o The aggregate income (loss) earned in the year must be disclosed.

o The gain/loss realized on dispositions during the year must be reported.

* The aggregate reporting will be disclosed on a new table; Category 7 on Form T1135 “Property Held in an account with a Canadian Registered Securities dealer or Canadian Trust Company.”

* The aggregate reporting for unit trusts will no longer be required due to the extended aggregate reporting method described above is available to unit trusts in respect of their accounts with Canadian Trust Companies.

* The reporting exception which excluded certain property form the detailed reporting requirement where a taxpayer has received a T3 or a T5 is now eliminated.

Country-by-country reporting example:

On investment account comprises both US and UK investments. The highest month-end fair market value of the US investment is $275K, April 30. The highest month-end fair market value of the UK investment is $175K, Sept 30. The highest month-end fair market value of the combined foreign investments is $350K, July 31 ($250K-US, $100K-UK). According to the CRA, the taxpayer should report $275K for the US investments and $175K for the UK investments.

Other reporting information and considerations:

o Report gross income—not net

o Report total gain/(loss)-not the taxable gain/(loss)

o Joint-ventures do not file the T1135—the individual venturer’s own the assets so they would report their pro-rata share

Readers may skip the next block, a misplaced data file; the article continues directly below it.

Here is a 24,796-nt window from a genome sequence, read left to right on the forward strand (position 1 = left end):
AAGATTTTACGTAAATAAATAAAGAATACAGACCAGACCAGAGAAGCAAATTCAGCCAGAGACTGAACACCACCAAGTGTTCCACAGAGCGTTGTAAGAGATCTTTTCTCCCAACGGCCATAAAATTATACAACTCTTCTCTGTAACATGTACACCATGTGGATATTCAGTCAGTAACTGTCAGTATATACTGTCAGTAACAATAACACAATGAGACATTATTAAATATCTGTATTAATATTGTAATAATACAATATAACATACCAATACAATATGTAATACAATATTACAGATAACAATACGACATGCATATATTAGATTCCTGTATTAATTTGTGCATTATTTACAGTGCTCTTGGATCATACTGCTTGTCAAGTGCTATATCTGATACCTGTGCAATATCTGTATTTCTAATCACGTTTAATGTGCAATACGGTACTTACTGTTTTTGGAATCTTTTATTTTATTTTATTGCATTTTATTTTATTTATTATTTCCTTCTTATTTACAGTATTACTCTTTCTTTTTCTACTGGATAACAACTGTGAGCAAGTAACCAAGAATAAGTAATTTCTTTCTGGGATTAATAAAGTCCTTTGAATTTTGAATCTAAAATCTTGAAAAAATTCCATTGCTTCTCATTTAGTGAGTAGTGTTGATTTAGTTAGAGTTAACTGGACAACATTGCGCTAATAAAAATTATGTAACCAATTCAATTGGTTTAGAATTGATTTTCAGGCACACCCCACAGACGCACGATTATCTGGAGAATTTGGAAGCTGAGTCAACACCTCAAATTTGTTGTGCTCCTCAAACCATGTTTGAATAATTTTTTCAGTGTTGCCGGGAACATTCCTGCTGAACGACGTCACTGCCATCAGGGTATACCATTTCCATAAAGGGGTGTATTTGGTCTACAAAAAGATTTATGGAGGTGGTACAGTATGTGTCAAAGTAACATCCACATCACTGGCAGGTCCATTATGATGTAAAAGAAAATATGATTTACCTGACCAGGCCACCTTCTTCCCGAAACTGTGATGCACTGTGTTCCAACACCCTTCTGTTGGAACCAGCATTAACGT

o Foreign rental properties:

o Report gross income—not net

o Cost of depreciable assets is UCC

o Consolidate capital assets of the property (eg. Land, building, appliances)

o Foreign currency translation-use the exchange rate in effect at the acquisition date and the exchange rate in effect at the fair market value date

o Joint accounts provide another challenge-currently no directive from the CRA on whether the reporting of joint accounts should be on an attribution basis (how the income has been reported in the past) or on a true ownership basis

o Personal versus income use foreign properties may need to be considered

One of the ongoing challenges with the foreign reporting requirement and the changes to the level of disclosure required is the onus on the taxpayer to compile all the detailed information necessary for the tax preparer to complete the T1135 Form as accurately/completely as possible. Taxpayers or their investment brokers haven’t had to compile this level of detailed information before. In many instances the investment broker may not have the date or cost of the investment particularly if the investment from transferred from another investment firm. As such, it is imperative that taxpayers begin the process of compiling this information now as the 2014 tax filing season is soon upon us. Taxpayers should contact their investment advisors to find out what information they can provide to them to help with the compilation of the information and to streamline the “list” of information that the taxpayer needs to provide themselves to their tax preparer.

Given the complex nature of this legislation, taxpayers should be prepared that the compilation and disclosure of such information on their tax returns will have a cost—however, this can be somewhat mitigated by having the information organized when you meet with your tax professional.


The information presented is only of a general nature, may omit many details and special rules, is current only as of its published date, and accordingly cannot be regarded as legal or tax advice. Please contact our office for more information on this subject and how it pertains to your specific tax or financial situation.

This post has been prepared for general information purposes. It is not advice. The information presented may not fit your unique situation, please consult one of our trusted business advisors at RHN CPA for further clarification and interpretation of your particular circumstances.